Vancouver Aquarium to phase out cetaceans in captivity by 2029

Despite the mysterious death of two belugas in November, the Vancouver Aquarium intends to bring up to five of the animals back to its tanks when a massive expansion exhibit opens in two years. However, they will phase out captivity of cetaceans by 2029 and in the meantime will focus on research but not breeding.

A virus or toxin is the suspected cause of the Nov. 25 death of Aurora, who was 30, and was the first beluga to conceive and give birth in captivity in Canada. Her calf, 21-year-old Qila, died nine days before her.

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The aquarium’s lead veterinarian did not rule out poisoning and opened the door for speculation about intentional wrong-doing.

"Right now we have no obvious sign of mortality,” said Martin Haulena on Monday. “I will stress that nothing is off the table now.”

Early necropsy reports do not reveal a definitive cause of death, but Haulena said the older beluga showed signs of significant liver damage. He said early tests have ruled out bacterial and fungal causes.

Aquarium president and CEO, John Nightingale said the deaths appear to be connected given the sudden onset and similar symptoms. Cetaceans will not return to the same tank where Aurora and Qila fell ill and died until a cause of death is identified, he said. The aquarium has six cetaceans on loan at marine parks across North America.

The Vancouver Park Board, which leases land to the aquarium, is reviewing its policies about whales and cetaceans in captivity. A special meeting is scheduled for March 8.

The aquarium’s public relations team also published a 10-point list of its professional conservation goals and mandate, which it argues justifies keeping cetaceans at its facilities, as a rebuttal to being “attacked by a network of animal rights groups.”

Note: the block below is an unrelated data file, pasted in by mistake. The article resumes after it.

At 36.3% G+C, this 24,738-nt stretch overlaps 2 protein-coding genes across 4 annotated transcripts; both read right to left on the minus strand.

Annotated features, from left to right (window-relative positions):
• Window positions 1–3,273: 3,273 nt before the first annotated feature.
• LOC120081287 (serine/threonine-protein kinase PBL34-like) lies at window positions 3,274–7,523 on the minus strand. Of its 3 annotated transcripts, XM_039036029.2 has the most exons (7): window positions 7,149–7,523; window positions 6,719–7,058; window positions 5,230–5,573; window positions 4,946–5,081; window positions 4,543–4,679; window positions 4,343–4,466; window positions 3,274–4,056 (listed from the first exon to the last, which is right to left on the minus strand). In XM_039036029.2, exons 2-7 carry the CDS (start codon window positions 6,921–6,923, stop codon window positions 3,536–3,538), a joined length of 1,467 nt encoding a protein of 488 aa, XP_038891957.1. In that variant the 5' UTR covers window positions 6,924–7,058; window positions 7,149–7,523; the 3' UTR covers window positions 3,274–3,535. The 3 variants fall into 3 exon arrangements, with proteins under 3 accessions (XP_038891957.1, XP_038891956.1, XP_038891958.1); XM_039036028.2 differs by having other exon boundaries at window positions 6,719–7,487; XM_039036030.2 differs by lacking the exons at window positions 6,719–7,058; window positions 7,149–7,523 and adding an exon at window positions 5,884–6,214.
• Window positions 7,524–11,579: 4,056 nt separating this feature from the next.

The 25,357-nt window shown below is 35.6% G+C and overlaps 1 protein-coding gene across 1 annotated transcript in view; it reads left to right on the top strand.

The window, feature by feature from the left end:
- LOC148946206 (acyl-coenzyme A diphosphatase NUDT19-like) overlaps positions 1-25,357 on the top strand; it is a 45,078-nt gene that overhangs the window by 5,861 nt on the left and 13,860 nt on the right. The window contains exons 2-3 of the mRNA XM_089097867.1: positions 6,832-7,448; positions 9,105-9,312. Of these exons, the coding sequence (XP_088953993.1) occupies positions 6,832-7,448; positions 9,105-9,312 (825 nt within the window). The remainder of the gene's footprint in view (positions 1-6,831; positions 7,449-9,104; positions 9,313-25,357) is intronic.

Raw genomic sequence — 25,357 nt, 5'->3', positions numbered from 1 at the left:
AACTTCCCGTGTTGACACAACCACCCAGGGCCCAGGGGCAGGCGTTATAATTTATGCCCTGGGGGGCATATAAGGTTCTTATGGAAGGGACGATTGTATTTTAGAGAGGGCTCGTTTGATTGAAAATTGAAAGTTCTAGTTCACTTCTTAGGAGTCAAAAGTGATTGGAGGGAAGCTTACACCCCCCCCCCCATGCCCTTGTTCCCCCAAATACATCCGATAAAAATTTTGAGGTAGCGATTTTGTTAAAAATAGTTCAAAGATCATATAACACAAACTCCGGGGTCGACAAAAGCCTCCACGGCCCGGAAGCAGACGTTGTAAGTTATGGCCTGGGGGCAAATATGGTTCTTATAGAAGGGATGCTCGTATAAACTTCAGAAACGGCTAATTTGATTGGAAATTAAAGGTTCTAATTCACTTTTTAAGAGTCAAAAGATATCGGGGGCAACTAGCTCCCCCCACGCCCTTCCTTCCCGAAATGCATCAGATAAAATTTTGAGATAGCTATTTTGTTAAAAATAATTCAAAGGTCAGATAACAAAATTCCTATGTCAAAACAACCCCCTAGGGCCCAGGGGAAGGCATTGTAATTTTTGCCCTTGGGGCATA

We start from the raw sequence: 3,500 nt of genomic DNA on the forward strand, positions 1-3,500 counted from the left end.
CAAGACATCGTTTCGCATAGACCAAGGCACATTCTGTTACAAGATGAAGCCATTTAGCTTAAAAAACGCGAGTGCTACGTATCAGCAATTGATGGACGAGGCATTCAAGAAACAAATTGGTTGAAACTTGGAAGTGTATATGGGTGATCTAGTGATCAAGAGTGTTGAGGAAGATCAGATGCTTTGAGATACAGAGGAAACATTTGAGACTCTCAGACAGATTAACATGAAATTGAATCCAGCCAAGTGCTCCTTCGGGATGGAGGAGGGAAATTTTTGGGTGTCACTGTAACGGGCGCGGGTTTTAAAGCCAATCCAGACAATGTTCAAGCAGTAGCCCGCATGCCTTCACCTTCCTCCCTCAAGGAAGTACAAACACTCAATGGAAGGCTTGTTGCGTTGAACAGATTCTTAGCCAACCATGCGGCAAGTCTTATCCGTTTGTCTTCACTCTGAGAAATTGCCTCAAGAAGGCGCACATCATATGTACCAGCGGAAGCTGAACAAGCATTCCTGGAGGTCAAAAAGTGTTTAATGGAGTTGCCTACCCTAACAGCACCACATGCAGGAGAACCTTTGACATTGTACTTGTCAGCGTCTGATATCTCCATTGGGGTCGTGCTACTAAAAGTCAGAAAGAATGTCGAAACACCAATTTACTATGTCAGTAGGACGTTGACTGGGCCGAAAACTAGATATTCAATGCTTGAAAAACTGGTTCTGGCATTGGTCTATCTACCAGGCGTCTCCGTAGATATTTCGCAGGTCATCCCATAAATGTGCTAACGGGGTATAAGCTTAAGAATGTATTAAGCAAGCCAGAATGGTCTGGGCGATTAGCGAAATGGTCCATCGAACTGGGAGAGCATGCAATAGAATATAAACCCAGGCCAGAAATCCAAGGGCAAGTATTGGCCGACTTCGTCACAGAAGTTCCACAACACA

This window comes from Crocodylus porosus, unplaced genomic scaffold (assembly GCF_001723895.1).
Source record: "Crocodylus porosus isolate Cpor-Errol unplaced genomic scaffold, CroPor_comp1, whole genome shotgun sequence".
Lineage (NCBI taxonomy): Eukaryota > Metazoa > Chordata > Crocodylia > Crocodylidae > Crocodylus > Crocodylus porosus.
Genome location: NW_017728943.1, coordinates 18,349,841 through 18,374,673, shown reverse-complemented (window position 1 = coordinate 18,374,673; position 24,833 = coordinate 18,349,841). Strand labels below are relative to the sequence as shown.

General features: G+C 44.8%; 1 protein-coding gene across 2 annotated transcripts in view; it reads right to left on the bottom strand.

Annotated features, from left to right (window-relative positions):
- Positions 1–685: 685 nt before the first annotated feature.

Later that day at the park board meeting, a group of eight speakers wearing “No More Dead Cetaceans” addressed commissioners in response to the aquarium press conference. 

“We expect you guys to do something now. We are not going anywhere,” one speaker said. “Why would you bring [cetaceans] in if you’re phasing out captivity?”

Lessons from Paige

Paige, 19, died in 2013.


Paige was a 19-year-old aboriginal girl who died from a drug overdose in 2013 but, more to the point, died because of systematically neglect and indifference by the public institutions that were supposed to care for her. Her story became national news when the B.C. representative for children and youth highlighted Paige’s short and increasingly tragic life, one that did not need to end when it did, and recommended numerous changes to the Ministry of Children and Family Development.

On Feb. 20, the park board heard an update from Paige’s aunt and also pledged to support youth through community accountability. The pledge was developed by Our Place, which is operating at five community centres, and promotes access and accountability through a place-based strategy that stays close to home in people’s neighbourhoods through collaboration with residents and the goal of providing opportunity to Vancouver’s inner-city youth.

The pledge reads, in part, “We believe their different perspectives, identities and experiences must be acknowledged and valued.”

The implicated message of several speakers was that a connection to a community centre near her home— plus the relationships and opportunities there — might have saved Paige’s life.

No one organization could do the work alone, said Kate Hodgson, the co-ordinator of the Ray-Cam Cooperative Centre. Partnerships are key, she added,“It will avoid tragedies like Paige’s death and will improve outcomes for families.”


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